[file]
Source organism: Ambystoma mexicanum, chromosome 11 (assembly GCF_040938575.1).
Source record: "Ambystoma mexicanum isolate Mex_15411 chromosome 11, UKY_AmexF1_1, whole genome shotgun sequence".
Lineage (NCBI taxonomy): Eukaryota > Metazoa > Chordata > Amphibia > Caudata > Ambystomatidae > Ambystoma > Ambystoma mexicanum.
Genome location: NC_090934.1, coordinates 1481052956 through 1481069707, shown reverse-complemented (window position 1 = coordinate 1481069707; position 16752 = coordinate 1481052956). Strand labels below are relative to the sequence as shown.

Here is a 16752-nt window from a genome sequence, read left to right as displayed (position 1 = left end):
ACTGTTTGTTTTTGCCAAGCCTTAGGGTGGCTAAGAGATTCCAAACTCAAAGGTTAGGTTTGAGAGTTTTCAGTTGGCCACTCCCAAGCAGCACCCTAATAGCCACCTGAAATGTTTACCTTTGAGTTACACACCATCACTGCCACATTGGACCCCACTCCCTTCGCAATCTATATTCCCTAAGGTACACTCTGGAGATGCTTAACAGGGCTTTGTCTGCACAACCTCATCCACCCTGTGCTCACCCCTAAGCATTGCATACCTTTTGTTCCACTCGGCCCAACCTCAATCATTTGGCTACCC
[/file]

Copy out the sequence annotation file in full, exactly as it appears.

Source organism: Ambystoma mexicanum, chromosome 11 (assembly GCF_040938575.1).
Source record: "Ambystoma mexicanum isolate Mex_15411 chromosome 11, UKY_AmexF1_1, whole genome shotgun sequence".
Lineage (NCBI taxonomy): Eukaryota > Metazoa > Chordata > Amphibia > Caudata > Ambystomatidae > Ambystoma > Ambystoma mexicanum.
Genome location: NC_090934.1, coordinates 1481052956 through 1481069707, shown reverse-complemented (window position 1 = coordinate 1481069707; position 16752 = coordinate 1481052956). Strand labels below are relative to the sequence as shown.

Here is a 16752-nt window from a genome sequence, read left to right as displayed (position 1 = left end):
ACTGTTTGTTTTTGCCAAGCCTTAGGGTGGCTAAGAGATTCCAAACTCAAAGGTTAGGTTTGAGAGTTTTCAGTTGGCCACTCCCAAGCAGCACCCTAATAGCCACCTGAAATGTTTACCTTTGAGTTACACACCATCACTGCCACATTGGACCCCACTCCCTTCGCAATCTATATTCCCTAAGGTACACTCTGGAGATGCTTAACAGGGCTTTGTCTGCACAACCTCATCCACCCTGTGCTCACCCCTAAGCATTGCATACCTTTTGTTCCACTCGGCCCAACCTCAATCATTTGGCTACCC